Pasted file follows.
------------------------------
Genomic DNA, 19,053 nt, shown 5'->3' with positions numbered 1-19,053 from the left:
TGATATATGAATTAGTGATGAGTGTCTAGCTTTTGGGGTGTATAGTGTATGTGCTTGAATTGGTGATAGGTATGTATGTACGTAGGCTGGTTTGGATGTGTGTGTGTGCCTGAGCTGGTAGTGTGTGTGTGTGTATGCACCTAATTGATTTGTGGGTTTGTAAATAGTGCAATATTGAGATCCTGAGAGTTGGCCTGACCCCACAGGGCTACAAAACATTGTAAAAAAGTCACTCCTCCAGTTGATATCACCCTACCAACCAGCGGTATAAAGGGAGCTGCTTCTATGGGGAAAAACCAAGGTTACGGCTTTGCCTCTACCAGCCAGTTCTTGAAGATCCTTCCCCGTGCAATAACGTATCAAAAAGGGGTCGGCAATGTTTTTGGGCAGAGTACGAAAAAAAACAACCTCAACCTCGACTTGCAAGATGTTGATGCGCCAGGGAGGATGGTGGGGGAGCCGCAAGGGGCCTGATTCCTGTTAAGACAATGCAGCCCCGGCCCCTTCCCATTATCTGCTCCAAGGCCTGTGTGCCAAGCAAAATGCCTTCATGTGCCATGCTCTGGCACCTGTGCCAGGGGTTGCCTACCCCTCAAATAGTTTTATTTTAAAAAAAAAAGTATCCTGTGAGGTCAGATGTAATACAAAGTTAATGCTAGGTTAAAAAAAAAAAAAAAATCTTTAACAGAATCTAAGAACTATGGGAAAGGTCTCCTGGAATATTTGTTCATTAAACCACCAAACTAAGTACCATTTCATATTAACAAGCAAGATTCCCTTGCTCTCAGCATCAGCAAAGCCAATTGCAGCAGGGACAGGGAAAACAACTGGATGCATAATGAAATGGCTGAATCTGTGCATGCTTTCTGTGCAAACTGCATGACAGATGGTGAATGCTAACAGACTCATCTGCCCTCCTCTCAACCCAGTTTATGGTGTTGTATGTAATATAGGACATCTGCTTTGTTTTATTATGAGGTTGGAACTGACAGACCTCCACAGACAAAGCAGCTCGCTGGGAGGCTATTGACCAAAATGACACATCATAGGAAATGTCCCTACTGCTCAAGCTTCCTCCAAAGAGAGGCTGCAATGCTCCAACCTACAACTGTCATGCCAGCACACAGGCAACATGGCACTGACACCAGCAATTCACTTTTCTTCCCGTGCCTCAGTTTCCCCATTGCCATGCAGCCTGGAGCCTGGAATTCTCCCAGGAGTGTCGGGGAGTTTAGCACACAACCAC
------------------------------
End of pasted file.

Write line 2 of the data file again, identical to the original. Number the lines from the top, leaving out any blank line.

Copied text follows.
TGATATATGAATTAGTGATGAGTGTCTAGCTTTTGGGGTGTATAGTGTATGTGCTTGAATTGGTGATAGGTATGTATGTACGTAGGCTGGTTTGGATGTGTGTGTGTGCCTGAGCTGGTAGTGTGTGTGTGTGTATGCACCTAATTGATTTGTGGGTTTGTAAATAGTGCAATATTGAGATCCTGAGAGTTGGCCTGACCCCACAGGGCTACAAAACATTGTAAAAAAGTCACTCCTCCAGTTGATATCACCCTACCAACCAGCGGTATAAAGGGAGCTGCTTCTATGGGGAAAAACCAAGGTTACGGCTTTGCCTCTACCAGCCAGTTCTTGAAGATCCTTCCCCGTGCAATAACGTATCAAAAAGGGGTCGGCAATGTTTTTGGGCAGAGTACGAAAAAAAACAACCTCAACCTCGACTTGCAAGATGTTGATGCGCCAGGGAGGATGGTGGGGGAGCCGCAAGGGGCCTGATTCCTGTTAAGACAATGCAGCCCCGGCCCCTTCCCATTATCTGCTCCAAGGCCTGTGTGCCAAGCAAAATGCCTTCATGTGCCATGCTCTGGCACCTGTGCCAGGGGTTGCCTACCCCTCAAATAGTTTTATTTTAAAAAAAAAAGTATCCTGTGAGGTCAGATGTAATACAAAGTTAATGCTAGGTTAAAAAAAAAAAAAAAATCTTTAACAGAATCTAAGAACTATGGGAAAGGTCTCCTGGAATATTTGTTCATTAAACCACCAAACTAAGTACCATTTCATATTAACAAGCAAGATTCCCTTGCTCTCAGCATCAGCAAAGCCAATTGCAGCAGGGACAGGGAAAACAACTGGATGCATAATGAAATGGCTGAATCTGTGCATGCTTTCTGTGCAAACTGCATGACAGATGGTGAATGCTAACAGACTCATCTGCCCTCCTCTCAACCCAGTTTATGGTGTTGTATGTAATATAGGACATCTGCTTTGTTTTATTATGAGGTTGGAACTGACAGACCTCCACAGACAAAGCAGCTCGCTGGGAGGCTATTGACCAAAATGACACATCATAGGAAATGTCCCTACTGCTCAAGCTTCCTCCAAAGAGAGGCTGCAATGCTCCAACCTACAACTGTCATGCCAGCACACAGGCAACATGGCACTGACACCAGCAATTCACTTTTCTTCCCGTGCCTCAGTTTCCCCATTGCCATGCAGCCTGGAGCCTGGAATTCTCCCAGGAGTGTCGGGGAGTTTAGCACACAACCAC